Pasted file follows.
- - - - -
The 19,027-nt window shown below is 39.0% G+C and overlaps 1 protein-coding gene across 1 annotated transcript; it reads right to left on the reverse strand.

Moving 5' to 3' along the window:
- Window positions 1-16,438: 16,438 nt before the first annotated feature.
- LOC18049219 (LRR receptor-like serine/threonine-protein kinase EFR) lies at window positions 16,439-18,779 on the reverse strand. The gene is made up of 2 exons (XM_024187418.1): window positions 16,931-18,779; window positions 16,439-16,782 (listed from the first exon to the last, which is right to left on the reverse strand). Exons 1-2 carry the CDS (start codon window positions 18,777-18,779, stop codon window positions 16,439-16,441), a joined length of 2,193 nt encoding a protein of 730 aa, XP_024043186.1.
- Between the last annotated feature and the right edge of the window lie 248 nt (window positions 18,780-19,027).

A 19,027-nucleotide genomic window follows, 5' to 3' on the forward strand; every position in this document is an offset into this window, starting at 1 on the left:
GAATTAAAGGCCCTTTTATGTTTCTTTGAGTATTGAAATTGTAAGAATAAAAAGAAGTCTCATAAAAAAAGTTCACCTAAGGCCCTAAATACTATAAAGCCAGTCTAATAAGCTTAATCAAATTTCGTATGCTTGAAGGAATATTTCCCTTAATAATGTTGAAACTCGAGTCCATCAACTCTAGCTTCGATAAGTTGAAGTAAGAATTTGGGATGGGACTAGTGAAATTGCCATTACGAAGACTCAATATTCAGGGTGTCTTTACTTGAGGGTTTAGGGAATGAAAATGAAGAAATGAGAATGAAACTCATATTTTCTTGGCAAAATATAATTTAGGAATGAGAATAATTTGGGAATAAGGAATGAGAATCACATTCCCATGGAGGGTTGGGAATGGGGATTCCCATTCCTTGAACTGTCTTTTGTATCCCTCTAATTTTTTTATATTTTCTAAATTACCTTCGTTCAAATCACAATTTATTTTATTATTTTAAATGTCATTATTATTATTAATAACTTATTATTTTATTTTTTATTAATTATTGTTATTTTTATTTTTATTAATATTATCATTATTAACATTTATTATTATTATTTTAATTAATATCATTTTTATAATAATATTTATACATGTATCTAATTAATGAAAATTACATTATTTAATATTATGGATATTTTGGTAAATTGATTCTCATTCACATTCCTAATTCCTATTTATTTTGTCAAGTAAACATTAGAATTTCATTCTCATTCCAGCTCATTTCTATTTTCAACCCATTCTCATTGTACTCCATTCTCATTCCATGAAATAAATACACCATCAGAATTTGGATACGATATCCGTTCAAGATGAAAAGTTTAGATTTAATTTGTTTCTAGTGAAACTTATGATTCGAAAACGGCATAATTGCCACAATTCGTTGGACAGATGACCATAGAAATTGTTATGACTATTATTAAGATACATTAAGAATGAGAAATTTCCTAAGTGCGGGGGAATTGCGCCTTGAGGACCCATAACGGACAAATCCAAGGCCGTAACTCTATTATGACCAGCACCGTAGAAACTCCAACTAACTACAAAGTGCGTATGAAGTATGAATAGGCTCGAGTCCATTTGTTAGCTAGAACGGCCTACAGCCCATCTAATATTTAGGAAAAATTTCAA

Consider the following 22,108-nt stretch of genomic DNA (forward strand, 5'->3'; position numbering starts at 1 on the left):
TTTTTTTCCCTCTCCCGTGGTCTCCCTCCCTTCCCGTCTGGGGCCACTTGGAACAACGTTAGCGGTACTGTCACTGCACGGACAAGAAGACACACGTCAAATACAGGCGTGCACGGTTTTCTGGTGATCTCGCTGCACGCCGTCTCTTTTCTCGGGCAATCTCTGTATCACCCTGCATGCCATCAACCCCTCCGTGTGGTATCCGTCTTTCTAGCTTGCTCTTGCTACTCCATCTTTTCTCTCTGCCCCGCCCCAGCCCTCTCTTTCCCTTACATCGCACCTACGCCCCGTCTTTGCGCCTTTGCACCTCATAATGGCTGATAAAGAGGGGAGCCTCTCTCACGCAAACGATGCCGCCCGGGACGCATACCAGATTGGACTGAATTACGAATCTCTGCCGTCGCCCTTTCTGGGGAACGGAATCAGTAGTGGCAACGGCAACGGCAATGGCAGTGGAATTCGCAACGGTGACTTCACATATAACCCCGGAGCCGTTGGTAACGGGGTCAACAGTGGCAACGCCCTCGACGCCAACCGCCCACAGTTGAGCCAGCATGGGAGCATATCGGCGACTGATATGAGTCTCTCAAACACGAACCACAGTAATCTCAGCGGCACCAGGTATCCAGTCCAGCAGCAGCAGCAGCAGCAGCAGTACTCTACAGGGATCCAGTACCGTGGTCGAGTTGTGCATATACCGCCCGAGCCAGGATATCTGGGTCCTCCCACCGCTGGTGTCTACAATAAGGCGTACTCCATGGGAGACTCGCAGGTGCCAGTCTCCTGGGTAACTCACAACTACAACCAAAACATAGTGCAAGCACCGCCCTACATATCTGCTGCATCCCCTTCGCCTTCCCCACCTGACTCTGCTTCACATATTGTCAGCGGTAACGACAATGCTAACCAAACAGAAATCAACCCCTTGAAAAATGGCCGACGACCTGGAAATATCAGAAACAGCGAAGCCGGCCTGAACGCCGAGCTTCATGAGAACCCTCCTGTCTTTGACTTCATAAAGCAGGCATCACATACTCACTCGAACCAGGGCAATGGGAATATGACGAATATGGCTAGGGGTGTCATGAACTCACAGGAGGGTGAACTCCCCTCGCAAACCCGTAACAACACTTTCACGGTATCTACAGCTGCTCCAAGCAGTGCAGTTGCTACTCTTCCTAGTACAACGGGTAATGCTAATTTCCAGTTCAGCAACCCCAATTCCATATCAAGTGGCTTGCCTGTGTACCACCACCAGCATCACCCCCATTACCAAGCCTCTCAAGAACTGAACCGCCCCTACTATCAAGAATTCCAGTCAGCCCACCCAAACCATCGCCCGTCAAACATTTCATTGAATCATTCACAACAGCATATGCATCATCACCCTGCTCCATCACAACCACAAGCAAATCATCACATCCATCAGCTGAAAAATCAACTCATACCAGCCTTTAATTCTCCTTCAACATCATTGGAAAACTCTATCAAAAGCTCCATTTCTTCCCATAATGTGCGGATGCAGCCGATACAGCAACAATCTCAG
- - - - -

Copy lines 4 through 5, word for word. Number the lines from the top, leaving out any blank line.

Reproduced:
- LOC18049219 (LRR receptor-like serine/threonine-protein kinase EFR) lies at window positions 16,439-18,779 on the reverse strand. The gene is made up of 2 exons (XM_024187418.1): window positions 16,931-18,779; window positions 16,439-16,782 (listed from the first exon to the last, which is right to left on the reverse strand). Exons 1-2 carry the CDS (start codon window positions 18,777-18,779, stop codon window positions 16,439-16,441), a joined length of 2,193 nt encoding a protein of 730 aa, XP_024043186.1.
- Between the last annotated feature and the right edge of the window lie 248 nt (window positions 18,780-19,027).